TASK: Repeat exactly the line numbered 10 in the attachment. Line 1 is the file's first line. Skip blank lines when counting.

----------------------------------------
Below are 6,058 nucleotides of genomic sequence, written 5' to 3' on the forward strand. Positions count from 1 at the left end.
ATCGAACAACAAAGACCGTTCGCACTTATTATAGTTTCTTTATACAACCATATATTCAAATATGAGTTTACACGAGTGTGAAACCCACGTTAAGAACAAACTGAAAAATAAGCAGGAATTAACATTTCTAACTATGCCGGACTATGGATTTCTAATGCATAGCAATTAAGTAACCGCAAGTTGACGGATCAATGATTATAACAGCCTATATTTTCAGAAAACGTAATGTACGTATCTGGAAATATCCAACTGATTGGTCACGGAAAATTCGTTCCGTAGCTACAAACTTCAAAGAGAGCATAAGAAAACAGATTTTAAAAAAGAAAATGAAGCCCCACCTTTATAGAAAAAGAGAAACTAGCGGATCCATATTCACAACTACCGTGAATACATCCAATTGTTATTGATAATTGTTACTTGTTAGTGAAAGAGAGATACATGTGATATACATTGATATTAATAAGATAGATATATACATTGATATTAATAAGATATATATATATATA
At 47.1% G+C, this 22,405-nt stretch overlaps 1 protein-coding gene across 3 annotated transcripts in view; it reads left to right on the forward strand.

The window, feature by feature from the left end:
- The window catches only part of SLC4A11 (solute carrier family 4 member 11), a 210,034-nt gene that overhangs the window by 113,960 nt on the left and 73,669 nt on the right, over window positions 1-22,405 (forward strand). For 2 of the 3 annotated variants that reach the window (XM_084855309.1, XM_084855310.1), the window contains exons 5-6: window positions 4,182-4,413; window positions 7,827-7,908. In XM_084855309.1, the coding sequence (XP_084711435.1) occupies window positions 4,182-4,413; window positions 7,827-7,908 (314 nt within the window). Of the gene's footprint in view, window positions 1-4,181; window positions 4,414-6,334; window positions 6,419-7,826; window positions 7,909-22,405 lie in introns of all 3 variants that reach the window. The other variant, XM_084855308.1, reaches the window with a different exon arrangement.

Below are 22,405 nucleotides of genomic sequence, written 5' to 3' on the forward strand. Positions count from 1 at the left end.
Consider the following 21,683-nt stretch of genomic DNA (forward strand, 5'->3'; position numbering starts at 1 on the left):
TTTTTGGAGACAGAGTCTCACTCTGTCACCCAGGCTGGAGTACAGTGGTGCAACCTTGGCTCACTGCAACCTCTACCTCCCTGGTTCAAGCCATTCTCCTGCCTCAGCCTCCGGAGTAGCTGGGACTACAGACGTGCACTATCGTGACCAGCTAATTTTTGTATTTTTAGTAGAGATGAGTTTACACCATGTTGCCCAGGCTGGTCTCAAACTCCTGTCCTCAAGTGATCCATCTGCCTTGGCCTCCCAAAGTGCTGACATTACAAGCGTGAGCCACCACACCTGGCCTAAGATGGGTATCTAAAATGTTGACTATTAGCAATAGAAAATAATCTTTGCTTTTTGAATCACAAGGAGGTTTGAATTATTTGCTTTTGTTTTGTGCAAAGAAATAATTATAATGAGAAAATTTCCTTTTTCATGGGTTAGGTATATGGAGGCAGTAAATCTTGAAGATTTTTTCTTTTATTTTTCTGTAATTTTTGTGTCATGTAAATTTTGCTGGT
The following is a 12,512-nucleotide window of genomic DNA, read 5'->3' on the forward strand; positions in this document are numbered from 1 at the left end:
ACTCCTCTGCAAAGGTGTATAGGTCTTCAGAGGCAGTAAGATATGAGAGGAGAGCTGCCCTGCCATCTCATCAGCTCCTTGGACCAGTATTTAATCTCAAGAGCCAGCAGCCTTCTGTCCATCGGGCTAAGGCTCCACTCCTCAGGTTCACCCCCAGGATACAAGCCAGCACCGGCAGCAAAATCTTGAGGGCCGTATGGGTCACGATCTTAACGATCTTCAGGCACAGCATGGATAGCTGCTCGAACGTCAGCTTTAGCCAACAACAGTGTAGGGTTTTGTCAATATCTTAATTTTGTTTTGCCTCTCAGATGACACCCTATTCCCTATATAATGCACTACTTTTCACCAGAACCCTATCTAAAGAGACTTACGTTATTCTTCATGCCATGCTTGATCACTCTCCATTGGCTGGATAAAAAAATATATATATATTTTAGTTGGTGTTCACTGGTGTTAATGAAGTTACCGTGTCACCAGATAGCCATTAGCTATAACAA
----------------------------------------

ACTCCTCTGCAAAGGTGTATAGGTCTTCAGAGGCAGTAAGATATGAGAGGAGAGCTGCCCTGCCATCTCATCAGCTCCTTGGACCAGTATTTAATCTCAAGAGCCAGCAGCCTTCTGTCCATCGGGCTAAGGCTCCACTCCTCAGGTTCACCCCCAGGATACAAGCCAGCACCGGCAGCAAAATCTTGAGGGCCGTATGGGTCACGATCTTAACGATCTTCAGGCACAGCATGGATAGCTGCTCGAACGTCAGCTTTAGCCAACAACAGTGTAGGGTTTTGTCAATATCTTAATTTTGTTTTGCCTCTCAGATGACACCCTATTCCCTATATAATGCACTACTTTTCACCAGAACCCTATCTAAAGAGACTTACGTTATTCTTCATGCCATGCTTGATCACTCTCCATTGGCTGGATAAAAAAATATATATATATTTTAGTTGGTGTTCACTGGTGTTAATGAAGTTACCGTGTCACCAGATAGCCATTAGCTATAACAA